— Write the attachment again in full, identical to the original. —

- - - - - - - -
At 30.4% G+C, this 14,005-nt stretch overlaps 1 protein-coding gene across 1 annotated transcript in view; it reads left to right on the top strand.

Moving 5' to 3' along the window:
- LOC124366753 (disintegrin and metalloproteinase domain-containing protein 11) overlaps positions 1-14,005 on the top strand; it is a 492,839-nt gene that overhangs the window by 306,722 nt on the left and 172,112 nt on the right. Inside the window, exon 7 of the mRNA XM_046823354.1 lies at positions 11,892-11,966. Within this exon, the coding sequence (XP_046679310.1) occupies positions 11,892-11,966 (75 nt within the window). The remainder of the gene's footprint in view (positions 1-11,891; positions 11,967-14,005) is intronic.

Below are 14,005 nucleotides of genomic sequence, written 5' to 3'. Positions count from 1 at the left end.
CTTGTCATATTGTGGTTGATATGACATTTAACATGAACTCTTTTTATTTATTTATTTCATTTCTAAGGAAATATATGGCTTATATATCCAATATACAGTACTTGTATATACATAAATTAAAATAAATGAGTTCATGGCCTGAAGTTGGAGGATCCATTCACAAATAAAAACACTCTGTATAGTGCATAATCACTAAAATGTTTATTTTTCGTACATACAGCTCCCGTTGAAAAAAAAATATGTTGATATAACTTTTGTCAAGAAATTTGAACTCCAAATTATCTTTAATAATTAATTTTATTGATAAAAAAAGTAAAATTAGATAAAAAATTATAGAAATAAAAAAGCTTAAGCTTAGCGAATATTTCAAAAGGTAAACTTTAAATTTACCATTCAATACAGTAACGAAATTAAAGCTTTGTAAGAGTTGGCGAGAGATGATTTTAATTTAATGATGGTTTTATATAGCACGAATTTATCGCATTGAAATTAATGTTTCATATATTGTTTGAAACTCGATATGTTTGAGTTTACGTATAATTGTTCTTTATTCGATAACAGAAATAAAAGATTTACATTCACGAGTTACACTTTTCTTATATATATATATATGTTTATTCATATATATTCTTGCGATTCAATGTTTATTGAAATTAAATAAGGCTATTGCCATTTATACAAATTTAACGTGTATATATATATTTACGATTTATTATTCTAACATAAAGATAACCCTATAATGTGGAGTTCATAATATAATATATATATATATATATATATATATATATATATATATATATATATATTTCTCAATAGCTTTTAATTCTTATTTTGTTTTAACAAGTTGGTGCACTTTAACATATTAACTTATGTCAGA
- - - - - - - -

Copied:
At 30.4% G+C, this 14,005-nt stretch overlaps 1 protein-coding gene across 1 annotated transcript in view; it reads left to right on the top strand.

Moving 5' to 3' along the window:
- LOC124366753 (disintegrin and metalloproteinase domain-containing protein 11) overlaps positions 1-14,005 on the top strand; it is a 492,839-nt gene that overhangs the window by 306,722 nt on the left and 172,112 nt on the right. Inside the window, exon 7 of the mRNA XM_046823354.1 lies at positions 11,892-11,966. Within this exon, the coding sequence (XP_046679310.1) occupies positions 11,892-11,966 (75 nt within the window). The remainder of the gene's footprint in view (positions 1-11,891; positions 11,967-14,005) is intronic.

Below are 14,005 nucleotides of genomic sequence, written 5' to 3'. Positions count from 1 at the left end.
CTTGTCATATTGTGGTTGATATGACATTTAACATGAACTCTTTTTATTTATTTATTTCATTTCTAAGGAAATATATGGCTTATATATCCAATATACAGTACTTGTATATACATAAATTAAAATAAATGAGTTCATGGCCTGAAGTTGGAGGATCCATTCACAAATAAAAACACTCTGTATAGTGCATAATCACTAAAATGTTTATTTTTCGTACATACAGCTCCCGTTGAAAAAAAAATATGTTGATATAACTTTTGTCAAGAAATTTGAACTCCAAATTATCTTTAATAATTAATTTTATTGATAAAAAAAGTAAAATTAGATAAAAAATTATAGAAATAAAAAAGCTTAAGCTTAGCGAATATTTCAAAAGGTAAACTTTAAATTTACCATTCAATACAGTAACGAAATTAAAGCTTTGTAAGAGTTGGCGAGAGATGATTTTAATTTAATGATGGTTTTATATAGCACGAATTTATCGCATTGAAATTAATGTTTCATATATTGTTTGAAACTCGATATGTTTGAGTTTACGTATAATTGTTCTTTATTCGATAACAGAAATAAAAGATTTACATTCACGAGTTACACTTTTCTTATATATATATATATGTTTATTCATATATATTCTTGCGATTCAATGTTTATTGAAATTAAATAAGGCTATTGCCATTTATACAAATTTAACGTGTATATATATATTTACGATTTATTATTCTAACATAAAGATAACCCTATAATGTGGAGTTCATAATATAATATATATATATATATATATATATATATATATATATATATATATATATTTCTCAATAGCTTTTAATTCTTATTTTGTTTTAACAAGTTGGTGCACTTTAACATATTAACTTATGTCAGA